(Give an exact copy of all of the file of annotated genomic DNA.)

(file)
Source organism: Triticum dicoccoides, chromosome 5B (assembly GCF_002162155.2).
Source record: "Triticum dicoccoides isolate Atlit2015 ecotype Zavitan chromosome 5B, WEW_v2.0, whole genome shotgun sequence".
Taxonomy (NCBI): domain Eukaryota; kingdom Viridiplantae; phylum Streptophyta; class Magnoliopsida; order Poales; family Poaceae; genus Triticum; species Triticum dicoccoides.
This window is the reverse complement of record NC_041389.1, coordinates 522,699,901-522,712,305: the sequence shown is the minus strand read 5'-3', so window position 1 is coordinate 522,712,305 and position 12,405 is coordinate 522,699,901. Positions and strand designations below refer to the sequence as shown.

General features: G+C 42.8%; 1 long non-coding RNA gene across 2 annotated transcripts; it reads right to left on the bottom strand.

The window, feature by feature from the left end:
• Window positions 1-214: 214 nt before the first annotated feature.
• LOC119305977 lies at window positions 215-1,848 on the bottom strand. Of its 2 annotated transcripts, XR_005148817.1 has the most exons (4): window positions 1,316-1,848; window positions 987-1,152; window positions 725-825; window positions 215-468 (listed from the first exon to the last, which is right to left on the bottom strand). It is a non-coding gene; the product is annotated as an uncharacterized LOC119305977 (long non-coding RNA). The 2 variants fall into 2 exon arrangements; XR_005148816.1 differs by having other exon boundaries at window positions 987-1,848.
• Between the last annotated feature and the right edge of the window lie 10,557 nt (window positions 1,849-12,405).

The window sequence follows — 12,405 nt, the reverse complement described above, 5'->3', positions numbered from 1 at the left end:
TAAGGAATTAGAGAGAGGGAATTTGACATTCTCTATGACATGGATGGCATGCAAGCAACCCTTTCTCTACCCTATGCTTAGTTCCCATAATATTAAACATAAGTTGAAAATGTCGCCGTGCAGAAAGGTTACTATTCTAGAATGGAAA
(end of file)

Source organism: Triticum dicoccoides, chromosome 5B (assembly GCF_002162155.2).
Source record: "Triticum dicoccoides isolate Atlit2015 ecotype Zavitan chromosome 5B, WEW_v2.0, whole genome shotgun sequence".
Taxonomy (NCBI): domain Eukaryota; kingdom Viridiplantae; phylum Streptophyta; class Magnoliopsida; order Poales; family Poaceae; genus Triticum; species Triticum dicoccoides.
This window is the reverse complement of record NC_041389.1, coordinates 522,699,901-522,712,305: the sequence shown is the minus strand read 5'-3', so window position 1 is coordinate 522,712,305 and position 12,405 is coordinate 522,699,901. Positions and strand designations below refer to the sequence as shown.

General features: G+C 42.8%; 1 long non-coding RNA gene across 2 annotated transcripts; it reads right to left on the bottom strand.

The window, feature by feature from the left end:
• Window positions 1-214: 214 nt before the first annotated feature.
• LOC119305977 lies at window positions 215-1,848 on the bottom strand. Of its 2 annotated transcripts, XR_005148817.1 has the most exons (4): window positions 1,316-1,848; window positions 987-1,152; window positions 725-825; window positions 215-468 (listed from the first exon to the last, which is right to left on the bottom strand). It is a non-coding gene; the product is annotated as an uncharacterized LOC119305977 (long non-coding RNA). The 2 variants fall into 2 exon arrangements; XR_005148816.1 differs by having other exon boundaries at window positions 987-1,848.
• Between the last annotated feature and the right edge of the window lie 10,557 nt (window positions 1,849-12,405).

The window sequence follows — 12,405 nt, the reverse complement described above, 5'->3', positions numbered from 1 at the left end:
TAAGGAATTAGAGAGAGGGAATTTGACATTCTCTATGACATGGATGGCATGCAAGCAACCCTTTCTCTACCCTATGCTTAGTTCCCATAATATTAAACATAAGTTGAAAATGTCGCCGTGCAGAAAGGTTACTATTCTAGAATGGAAA